The research program is designed to develop an ICT (information and communication technologies) platform for monitoring and assessment of drinking water.


  • The research team has developed 5 Sensor Nodes (SNs) each having 5 different sensors (pH, conductivity, oxidation-reduction potential, dissolved oxygen, temperature). These sensor nodes communicate with each other and transmit sensing data to other units.
  • An ICT platform architecture has been successfully built
  • A new and reliable index made up of water quality monitoring parameters to use for water quality assessment has been established and is being tested


Researchers have developed 5 sensor nodes, each having 5 sensors: pH, conductivity, Oxidation-Reduction potential, dissolved oxygen, temperature.  Researchers have also developed an innovative index for water quality and the basic ICT platform.  Field tests have been carried out in Vancouver; field tests are currently being planned in India.


A pilot project is proposed for developing an ICT (information and communication technologies) platform for quality monitoring and assessment of drinking water. The system will be implemented within two selected communities in India and Canada, and rigorously tested. The test results will be systematically evaluated to determine further improvements before permanent deployment. Using more long-term testing it is proposed to assess the societal impact of the ICT platform on community health. The framework of the proposed system is shown in Figure 1. The key issues of research and development, which will be investigated in the project, are the following:

(a) Architecture of the ICT platform; (b) Sensing issues of water quality monitoring; (c) Signal processing and transmission issues; (d) Knowledge-based decision making, with self-adaptation and self-optimization; and (e) Societal impact of the ICT platform on community health.

The main activities carried out in the project are the following:

  1. Identify the implementation sites both in India and Canada; Induct local/community workers and conduct a baseline survey of drinking water resources (open wells, bore wells, lakes, rivers, streams, ponds, and tap water)
  2. Establish an architecture for the ICT platform for quality monitoring of drinking water
  3. Determine the needed sensors and their specifications.  Investigate the commercially available sensors and associated hardware that can meet the system requirements. If the commercial devices cannot meet the requirements, establish what alternatives and modifications might be needed achieve them. In such a situation, explore the use of manual water testing kits and uploading the results into the sensor node (SN) using its graphic user interface (GUI), or using mobile phones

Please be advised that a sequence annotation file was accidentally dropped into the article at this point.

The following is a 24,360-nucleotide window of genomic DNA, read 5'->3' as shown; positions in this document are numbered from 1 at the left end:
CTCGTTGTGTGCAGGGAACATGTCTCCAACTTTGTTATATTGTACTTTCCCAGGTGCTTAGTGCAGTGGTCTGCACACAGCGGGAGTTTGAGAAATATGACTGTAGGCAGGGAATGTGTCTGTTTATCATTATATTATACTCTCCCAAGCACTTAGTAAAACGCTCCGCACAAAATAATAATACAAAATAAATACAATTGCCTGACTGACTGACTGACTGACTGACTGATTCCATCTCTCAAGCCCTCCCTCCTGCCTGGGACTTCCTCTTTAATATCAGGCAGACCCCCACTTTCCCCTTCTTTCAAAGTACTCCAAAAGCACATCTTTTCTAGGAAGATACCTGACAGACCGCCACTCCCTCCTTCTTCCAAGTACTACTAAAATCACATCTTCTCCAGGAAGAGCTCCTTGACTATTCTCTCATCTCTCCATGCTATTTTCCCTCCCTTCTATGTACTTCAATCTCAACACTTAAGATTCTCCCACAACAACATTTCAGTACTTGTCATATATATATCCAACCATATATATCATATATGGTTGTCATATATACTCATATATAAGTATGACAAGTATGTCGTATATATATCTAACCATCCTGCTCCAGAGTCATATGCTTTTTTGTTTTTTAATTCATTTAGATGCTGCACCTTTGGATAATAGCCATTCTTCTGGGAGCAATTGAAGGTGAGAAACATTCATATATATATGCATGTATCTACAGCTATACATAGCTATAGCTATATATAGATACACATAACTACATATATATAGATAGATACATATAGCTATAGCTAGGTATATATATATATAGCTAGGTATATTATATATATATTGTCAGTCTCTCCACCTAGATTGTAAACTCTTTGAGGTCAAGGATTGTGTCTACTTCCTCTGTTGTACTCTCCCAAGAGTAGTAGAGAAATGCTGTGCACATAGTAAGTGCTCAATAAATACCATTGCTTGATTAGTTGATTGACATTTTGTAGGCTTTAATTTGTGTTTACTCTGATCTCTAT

4. As an integral part of each sensor node (SN), develop a microcontroller system and associated GUI for sensory data acquisition, low-level processing, and radio transmission to the corresponding local signal processor (LSP)
  5. Develop the necessary algorithms and software for high-level processing of the monitored data, within the LSP
  6. For implementation within the central assessment unit (CAU), develop the following: (a) Knowledge base for making decisions on water quality; (b) Methodology for knowledge-based decision making, using processed sensory data as the input; (c) Methodology for self-adaptation and self-optimization of the overall monitoring system; (d) GUI
  7. Integrate the entire system and carry out realistic testing, to evaluate performance and determine further improvements that are necessary before long-term deployment
  8. Investigate the approaches of utilizing the test data from the ICT platform to study the impact of the platform on community health.

Project Team

Dr. Clarence de Silva, University of British Columbia
Dr. Arun Pande, IT Innovations for Masses


SkillNet Solutions India Pvt. Ltd.
Bhavan’s Research Lab
NMCG (Ministry of Environment and Forests, India), Indian Institute of Technology, Kanpur
Environment Canada
Tata Consultancy

Current Number of Students:  18

Key Outcomes

Publications: 6
Presentations: 3
Deployments: 1